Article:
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Ascendancy and Tradition in Anglo-Irish Literary History from 1789 To 1939$
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W. J. McCormack

Print publication date: 1985

Print ISBN-13: 9780198128069

Published to Oxford Scholarship Online: October 2011

DOI: 10.1093/acprof:oso/9780198128069.001.0001

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The Question of Celticism

The Question of Celticism

Chapter:
(p.219) 6. The Question of Celticism
Source:
Ascendancy and Tradition in Anglo-Irish Literary History from 1789 To 1939
Author(s):

W.J. Mc Cormack

Publisher:
Oxford University Press
DOI:10.1093/acprof:oso/9780198128069.003.0007

No account of Anglo-Irish literature can be complete without some attention to the question of its relation to Gaelic culture, the 19th-century decline of Gaelic as a vernacular and the movement to revive it. This chapter focuses on Celticism and the three dominating scholars of Celtic language. In the subsequent sections of this chapter, attention is focused on Ernest Renan and his scholarly interest on Celtic literature. The works of Matthew Arnold and his sentiments on the Celtic language are discussed in this chapter as well. In addition, the irritating yet instructive feature of Irish cultural life in the 19th century wherein there was a proliferation of similar or identical individuals is also discussed. Particular attention is given to Standish O'Grady who attempted to revive Anglo-Irish literature and who was a believer of the repetitive patterns of name in Irish culture as not mere biographical or social steps but visible features of a largely concealed totality in which the broader activities of the United Kingdom of Great Britain and Ireland took place.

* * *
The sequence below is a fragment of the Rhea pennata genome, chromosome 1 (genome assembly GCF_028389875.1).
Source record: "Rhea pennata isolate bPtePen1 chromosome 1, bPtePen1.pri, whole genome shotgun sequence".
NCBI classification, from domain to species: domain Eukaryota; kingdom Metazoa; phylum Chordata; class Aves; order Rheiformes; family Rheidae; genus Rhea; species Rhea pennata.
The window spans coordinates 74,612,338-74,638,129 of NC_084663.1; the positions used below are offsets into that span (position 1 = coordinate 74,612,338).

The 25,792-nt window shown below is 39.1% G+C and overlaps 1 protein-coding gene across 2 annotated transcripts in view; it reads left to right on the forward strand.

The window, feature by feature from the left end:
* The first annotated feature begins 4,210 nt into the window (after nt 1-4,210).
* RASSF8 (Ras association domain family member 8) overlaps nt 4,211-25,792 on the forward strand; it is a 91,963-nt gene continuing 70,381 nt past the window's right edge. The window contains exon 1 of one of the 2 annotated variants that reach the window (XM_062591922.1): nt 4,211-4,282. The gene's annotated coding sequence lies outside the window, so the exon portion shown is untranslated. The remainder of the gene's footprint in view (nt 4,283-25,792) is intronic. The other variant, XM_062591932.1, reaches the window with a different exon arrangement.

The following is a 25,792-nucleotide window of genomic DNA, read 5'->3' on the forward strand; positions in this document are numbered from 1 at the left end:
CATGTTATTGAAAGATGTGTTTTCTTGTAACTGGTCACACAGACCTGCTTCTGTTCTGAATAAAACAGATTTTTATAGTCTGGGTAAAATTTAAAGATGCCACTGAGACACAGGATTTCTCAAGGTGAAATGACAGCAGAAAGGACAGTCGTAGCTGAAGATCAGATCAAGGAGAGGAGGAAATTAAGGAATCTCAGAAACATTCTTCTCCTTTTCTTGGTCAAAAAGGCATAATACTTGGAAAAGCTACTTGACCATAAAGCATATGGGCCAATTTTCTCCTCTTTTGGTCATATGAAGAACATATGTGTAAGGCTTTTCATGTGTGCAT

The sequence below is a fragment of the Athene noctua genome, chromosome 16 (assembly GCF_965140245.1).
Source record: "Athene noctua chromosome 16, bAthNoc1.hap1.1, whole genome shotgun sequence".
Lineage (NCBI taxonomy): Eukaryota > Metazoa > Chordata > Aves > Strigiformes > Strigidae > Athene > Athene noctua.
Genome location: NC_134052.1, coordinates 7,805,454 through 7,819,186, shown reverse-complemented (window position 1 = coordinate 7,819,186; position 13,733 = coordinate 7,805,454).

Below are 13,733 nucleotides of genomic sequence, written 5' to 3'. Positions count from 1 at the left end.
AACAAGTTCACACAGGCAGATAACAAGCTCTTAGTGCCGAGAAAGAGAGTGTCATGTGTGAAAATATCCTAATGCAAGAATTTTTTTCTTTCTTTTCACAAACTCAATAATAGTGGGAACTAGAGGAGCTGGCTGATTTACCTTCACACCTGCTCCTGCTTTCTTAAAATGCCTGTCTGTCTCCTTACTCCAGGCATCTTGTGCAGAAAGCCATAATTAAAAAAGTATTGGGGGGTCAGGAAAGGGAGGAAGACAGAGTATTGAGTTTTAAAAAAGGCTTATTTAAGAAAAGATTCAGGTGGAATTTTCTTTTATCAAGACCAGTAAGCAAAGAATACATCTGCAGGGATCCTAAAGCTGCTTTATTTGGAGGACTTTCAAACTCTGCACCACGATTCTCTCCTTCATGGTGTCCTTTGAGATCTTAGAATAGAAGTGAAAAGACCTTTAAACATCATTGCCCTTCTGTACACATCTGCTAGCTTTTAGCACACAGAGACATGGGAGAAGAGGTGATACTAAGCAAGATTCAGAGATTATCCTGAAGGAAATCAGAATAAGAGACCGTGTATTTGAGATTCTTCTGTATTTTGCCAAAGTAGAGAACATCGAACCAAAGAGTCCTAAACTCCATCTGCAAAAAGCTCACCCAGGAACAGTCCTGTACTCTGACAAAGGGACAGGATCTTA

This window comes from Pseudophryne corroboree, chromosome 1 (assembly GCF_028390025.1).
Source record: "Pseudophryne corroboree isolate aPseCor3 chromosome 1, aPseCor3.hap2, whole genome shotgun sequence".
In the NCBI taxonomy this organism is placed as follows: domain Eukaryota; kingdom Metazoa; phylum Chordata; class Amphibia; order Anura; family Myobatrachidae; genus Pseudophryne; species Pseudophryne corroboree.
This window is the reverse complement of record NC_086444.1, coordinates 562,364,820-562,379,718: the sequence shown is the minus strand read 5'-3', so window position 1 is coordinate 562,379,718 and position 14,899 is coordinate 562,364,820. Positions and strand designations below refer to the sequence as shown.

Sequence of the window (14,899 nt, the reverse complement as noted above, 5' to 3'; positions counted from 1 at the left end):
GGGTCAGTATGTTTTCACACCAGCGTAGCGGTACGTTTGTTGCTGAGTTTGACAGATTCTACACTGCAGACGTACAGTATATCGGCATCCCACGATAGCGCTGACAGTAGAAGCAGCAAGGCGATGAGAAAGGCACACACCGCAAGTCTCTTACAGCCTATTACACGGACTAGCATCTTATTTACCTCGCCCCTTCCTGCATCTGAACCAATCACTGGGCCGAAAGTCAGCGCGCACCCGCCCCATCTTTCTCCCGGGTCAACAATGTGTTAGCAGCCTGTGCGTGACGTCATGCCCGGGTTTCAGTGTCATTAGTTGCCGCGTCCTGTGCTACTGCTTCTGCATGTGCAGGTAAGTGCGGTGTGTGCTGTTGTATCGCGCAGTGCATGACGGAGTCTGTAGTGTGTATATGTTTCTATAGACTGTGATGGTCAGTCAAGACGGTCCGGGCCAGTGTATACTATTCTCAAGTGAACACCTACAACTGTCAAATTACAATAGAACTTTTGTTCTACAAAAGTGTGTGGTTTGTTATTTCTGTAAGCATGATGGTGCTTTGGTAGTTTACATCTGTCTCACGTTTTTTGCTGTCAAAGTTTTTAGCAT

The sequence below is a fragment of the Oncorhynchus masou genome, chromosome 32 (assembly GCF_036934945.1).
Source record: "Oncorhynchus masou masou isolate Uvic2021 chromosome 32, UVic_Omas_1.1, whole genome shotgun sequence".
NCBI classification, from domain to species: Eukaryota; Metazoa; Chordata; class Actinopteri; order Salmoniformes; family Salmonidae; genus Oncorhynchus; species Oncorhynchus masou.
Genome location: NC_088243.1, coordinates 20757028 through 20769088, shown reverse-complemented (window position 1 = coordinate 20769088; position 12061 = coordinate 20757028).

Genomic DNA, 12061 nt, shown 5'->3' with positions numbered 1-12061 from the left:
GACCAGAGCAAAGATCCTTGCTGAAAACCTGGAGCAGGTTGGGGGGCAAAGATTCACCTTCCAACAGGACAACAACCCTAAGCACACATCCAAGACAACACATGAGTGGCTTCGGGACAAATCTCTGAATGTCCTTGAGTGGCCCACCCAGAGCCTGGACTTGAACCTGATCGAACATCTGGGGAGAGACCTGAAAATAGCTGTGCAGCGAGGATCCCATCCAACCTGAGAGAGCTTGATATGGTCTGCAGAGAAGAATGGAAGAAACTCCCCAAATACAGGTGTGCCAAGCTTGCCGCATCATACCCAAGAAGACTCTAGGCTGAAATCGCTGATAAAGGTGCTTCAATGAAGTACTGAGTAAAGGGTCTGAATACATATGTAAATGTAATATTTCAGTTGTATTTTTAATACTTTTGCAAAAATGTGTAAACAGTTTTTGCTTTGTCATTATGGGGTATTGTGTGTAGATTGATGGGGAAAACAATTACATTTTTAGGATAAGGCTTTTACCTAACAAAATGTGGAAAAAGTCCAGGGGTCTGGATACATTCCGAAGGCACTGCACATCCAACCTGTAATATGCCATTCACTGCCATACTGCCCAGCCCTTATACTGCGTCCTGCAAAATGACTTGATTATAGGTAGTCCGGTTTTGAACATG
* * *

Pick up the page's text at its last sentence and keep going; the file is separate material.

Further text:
Keywords:   Anglo-Irish literature, Gaelic culture, Celticism, Celtic language, Ernest Renan, Celtic literature, Matthew Arnold, Irish culture, Ireland

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